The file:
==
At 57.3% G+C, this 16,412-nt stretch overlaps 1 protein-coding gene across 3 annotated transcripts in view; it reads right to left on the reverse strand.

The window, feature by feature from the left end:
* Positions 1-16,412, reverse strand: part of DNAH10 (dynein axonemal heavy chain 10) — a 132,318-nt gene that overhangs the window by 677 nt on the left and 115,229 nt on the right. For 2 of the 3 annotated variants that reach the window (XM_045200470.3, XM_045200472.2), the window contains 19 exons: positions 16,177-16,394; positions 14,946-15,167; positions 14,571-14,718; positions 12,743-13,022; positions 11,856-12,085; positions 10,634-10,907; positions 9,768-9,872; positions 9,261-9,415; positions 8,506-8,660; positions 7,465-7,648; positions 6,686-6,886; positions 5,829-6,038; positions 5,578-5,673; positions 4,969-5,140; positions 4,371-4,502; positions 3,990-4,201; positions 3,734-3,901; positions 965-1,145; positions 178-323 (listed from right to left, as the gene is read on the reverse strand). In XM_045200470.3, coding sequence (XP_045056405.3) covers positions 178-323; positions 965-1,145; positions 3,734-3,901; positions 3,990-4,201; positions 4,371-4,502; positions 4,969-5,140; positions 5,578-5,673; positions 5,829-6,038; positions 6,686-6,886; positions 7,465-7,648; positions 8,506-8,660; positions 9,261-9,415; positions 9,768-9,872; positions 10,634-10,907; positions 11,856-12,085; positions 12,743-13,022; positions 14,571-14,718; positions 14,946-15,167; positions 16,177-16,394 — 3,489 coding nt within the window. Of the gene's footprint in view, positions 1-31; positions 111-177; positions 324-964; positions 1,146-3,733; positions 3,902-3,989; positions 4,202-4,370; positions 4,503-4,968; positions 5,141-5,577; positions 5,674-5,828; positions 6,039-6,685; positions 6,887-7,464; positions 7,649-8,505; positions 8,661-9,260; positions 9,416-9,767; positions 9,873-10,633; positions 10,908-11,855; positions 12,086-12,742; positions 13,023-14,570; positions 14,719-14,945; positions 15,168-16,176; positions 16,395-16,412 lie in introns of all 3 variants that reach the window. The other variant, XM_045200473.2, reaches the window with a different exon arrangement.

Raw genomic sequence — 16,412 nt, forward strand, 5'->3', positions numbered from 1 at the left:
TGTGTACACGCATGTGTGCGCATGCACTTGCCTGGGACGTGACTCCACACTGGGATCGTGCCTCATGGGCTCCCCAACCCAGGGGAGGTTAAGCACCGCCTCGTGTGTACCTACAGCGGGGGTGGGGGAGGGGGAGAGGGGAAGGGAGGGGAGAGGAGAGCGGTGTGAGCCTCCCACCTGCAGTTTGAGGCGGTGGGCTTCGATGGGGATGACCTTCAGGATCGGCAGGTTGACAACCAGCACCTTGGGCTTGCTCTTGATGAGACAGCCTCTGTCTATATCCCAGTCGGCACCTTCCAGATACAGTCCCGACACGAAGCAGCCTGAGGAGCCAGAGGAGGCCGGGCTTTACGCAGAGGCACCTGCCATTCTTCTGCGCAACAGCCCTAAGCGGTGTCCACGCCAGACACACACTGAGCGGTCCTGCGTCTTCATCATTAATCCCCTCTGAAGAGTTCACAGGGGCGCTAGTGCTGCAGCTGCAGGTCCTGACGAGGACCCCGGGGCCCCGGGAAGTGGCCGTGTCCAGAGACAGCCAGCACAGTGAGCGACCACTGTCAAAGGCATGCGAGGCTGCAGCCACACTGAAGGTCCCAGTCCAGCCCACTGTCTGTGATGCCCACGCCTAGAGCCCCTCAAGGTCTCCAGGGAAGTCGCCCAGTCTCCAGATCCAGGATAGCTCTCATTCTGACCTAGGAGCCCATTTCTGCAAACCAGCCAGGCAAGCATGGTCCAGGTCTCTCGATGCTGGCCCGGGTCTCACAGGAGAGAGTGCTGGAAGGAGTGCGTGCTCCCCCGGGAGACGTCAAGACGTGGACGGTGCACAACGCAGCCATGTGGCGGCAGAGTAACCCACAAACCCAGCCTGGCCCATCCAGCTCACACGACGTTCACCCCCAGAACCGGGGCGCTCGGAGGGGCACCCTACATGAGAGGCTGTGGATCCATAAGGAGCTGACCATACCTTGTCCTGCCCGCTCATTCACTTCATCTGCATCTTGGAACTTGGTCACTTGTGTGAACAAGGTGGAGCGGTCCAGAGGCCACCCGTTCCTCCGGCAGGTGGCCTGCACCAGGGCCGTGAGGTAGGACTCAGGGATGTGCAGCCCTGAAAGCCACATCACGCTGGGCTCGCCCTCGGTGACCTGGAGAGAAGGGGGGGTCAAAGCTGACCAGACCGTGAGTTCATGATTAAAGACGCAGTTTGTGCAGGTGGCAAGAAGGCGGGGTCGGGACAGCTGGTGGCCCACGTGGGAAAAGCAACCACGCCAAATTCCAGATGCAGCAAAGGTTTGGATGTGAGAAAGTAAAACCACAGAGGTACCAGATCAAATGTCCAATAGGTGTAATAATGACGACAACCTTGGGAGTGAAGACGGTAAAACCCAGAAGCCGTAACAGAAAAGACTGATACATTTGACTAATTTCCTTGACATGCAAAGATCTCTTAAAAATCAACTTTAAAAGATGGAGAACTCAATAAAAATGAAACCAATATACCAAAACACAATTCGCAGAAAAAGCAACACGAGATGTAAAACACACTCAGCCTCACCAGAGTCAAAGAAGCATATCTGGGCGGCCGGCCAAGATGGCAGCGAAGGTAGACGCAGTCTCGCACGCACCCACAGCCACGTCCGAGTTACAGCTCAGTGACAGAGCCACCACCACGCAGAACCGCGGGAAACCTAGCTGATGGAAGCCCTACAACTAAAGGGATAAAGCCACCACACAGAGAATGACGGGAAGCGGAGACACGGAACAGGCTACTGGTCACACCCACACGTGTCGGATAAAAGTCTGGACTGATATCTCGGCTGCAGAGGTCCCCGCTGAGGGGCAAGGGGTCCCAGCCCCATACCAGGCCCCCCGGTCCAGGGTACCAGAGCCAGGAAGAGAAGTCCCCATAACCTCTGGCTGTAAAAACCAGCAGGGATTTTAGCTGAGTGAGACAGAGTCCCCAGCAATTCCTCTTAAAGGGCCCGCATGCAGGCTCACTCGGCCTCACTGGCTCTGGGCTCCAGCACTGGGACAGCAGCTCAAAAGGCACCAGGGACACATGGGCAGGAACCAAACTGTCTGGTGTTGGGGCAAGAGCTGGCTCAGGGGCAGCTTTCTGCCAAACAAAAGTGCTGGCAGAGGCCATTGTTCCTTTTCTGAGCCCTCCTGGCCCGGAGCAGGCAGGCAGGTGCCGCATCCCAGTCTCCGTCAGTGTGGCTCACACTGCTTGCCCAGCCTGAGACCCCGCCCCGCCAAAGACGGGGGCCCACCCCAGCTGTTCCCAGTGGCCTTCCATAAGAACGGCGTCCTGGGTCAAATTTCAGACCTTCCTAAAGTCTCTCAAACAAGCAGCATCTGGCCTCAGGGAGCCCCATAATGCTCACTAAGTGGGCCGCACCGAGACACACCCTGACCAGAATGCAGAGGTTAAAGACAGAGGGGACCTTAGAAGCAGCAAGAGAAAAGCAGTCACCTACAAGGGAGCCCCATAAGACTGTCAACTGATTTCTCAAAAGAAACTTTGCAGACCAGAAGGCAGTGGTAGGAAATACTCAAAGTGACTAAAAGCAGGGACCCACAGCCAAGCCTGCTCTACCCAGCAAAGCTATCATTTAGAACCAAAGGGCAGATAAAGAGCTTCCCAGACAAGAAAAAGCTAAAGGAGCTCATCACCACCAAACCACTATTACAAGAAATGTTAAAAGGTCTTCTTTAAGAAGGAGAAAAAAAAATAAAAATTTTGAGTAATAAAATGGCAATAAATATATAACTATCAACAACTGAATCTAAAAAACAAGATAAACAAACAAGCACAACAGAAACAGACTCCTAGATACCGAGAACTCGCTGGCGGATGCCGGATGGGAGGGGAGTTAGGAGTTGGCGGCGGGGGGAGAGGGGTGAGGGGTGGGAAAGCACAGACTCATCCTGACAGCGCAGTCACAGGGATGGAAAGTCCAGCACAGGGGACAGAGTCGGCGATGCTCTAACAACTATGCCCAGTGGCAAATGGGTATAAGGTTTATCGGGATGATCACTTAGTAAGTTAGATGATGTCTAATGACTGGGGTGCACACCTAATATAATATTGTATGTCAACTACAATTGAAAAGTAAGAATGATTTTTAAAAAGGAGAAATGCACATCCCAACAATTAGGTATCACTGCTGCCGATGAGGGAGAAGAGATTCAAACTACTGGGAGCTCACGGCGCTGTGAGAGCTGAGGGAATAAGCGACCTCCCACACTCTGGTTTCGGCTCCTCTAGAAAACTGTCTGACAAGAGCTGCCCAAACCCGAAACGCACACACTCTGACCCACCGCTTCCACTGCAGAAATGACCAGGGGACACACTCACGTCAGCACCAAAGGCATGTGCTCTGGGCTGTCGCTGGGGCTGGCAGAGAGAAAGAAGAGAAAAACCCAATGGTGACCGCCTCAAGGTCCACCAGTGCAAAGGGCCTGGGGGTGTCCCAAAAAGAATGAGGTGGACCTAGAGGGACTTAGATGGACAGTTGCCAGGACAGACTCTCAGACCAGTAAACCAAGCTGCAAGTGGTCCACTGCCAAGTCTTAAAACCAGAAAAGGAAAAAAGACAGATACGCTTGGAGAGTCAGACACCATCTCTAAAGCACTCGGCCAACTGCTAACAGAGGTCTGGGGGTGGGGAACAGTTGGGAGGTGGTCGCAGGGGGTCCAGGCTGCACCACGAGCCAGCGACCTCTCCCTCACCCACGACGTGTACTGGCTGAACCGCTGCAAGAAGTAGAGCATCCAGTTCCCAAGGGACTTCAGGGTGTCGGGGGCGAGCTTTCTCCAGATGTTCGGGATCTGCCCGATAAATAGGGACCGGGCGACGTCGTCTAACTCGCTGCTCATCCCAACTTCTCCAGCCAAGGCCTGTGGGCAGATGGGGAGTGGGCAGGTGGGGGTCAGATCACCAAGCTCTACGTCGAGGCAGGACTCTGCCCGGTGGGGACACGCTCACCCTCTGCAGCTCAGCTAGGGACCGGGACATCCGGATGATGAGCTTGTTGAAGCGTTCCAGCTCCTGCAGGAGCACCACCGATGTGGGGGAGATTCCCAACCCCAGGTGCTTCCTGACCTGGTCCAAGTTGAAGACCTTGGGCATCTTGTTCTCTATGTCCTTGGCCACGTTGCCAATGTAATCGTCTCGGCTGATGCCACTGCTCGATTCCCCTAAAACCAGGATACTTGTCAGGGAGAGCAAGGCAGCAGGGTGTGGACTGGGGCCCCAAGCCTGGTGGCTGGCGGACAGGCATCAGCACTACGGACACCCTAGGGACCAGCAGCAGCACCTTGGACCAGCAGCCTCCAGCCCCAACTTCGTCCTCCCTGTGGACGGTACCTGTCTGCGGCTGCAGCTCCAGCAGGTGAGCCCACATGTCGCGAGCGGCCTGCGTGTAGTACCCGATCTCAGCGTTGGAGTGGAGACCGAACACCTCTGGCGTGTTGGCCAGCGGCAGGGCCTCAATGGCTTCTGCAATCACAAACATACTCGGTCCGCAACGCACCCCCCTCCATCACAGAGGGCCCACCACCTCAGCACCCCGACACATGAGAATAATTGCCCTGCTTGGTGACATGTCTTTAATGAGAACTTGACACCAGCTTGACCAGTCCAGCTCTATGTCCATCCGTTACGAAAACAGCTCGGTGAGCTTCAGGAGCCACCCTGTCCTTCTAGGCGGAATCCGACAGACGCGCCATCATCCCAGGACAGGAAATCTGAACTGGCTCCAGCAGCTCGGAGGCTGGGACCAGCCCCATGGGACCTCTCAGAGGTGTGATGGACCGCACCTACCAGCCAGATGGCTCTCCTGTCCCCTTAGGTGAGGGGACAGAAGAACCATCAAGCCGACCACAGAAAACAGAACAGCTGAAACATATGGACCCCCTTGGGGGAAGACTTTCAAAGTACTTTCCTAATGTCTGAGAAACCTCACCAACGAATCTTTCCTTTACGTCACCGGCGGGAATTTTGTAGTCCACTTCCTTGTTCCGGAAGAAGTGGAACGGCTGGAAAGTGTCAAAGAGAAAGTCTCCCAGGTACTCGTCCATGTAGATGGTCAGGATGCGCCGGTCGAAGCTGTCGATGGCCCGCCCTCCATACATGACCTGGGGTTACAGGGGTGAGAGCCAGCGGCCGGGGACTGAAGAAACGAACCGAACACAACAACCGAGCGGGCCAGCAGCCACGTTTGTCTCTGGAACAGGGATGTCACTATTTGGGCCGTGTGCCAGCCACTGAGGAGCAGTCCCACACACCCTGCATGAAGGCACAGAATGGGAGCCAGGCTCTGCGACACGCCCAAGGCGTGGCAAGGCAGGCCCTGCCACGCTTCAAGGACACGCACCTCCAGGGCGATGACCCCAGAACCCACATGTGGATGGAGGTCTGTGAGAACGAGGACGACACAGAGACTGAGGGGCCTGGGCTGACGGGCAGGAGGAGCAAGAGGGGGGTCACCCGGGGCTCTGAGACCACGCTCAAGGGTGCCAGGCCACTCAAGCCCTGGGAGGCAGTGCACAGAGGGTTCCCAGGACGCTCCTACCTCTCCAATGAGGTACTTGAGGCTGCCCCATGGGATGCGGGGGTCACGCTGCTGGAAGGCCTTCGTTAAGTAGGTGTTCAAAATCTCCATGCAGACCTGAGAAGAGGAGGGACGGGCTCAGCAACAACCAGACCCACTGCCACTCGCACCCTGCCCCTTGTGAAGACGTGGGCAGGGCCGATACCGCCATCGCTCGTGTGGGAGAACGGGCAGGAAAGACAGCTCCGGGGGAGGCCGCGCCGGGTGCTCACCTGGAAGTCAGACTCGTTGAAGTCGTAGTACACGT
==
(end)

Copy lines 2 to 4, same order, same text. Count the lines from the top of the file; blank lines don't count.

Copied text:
The window, feature by feature from the left end:
* Positions 1-16,412, reverse strand: part of DNAH10 (dynein axonemal heavy chain 10) — a 132,318-nt gene that overhangs the window by 677 nt on the left and 115,229 nt on the right. For 2 of the 3 annotated variants that reach the window (XM_045200470.3, XM_045200472.2), the window contains 19 exons: positions 16,177-16,394; positions 14,946-15,167; positions 14,571-14,718; positions 12,743-13,022; positions 11,856-12,085; positions 10,634-10,907; positions 9,768-9,872; positions 9,261-9,415; positions 8,506-8,660; positions 7,465-7,648; positions 6,686-6,886; positions 5,829-6,038; positions 5,578-5,673; positions 4,969-5,140; positions 4,371-4,502; positions 3,990-4,201; positions 3,734-3,901; positions 965-1,145; positions 178-323 (listed from right to left, as the gene is read on the reverse strand). In XM_045200470.3, coding sequence (XP_045056405.3) covers positions 178-323; positions 965-1,145; positions 3,734-3,901; positions 3,990-4,201; positions 4,371-4,502; positions 4,969-5,140; positions 5,578-5,673; positions 5,829-6,038; positions 6,686-6,886; positions 7,465-7,648; positions 8,506-8,660; positions 9,261-9,415; positions 9,768-9,872; positions 10,634-10,907; positions 11,856-12,085; positions 12,743-13,022; positions 14,571-14,718; positions 14,946-15,167; positions 16,177-16,394 — 3,489 coding nt within the window. Of the gene's footprint in view, positions 1-31; positions 111-177; positions 324-964; positions 1,146-3,733; positions 3,902-3,989; positions 4,202-4,370; positions 4,503-4,968; positions 5,141-5,577; positions 5,674-5,828; positions 6,039-6,685; positions 6,887-7,464; positions 7,649-8,505; positions 8,661-9,260; positions 9,416-9,767; positions 9,873-10,633; positions 10,908-11,855; positions 12,086-12,742; positions 13,023-14,570; positions 14,719-14,945; positions 15,168-16,176; positions 16,395-16,412 lie in introns of all 3 variants that reach the window. The other variant, XM_045200473.2, reaches the window with a different exon arrangement.

Raw genomic sequence — 16,412 nt, forward strand, 5'->3', positions numbered from 1 at the left: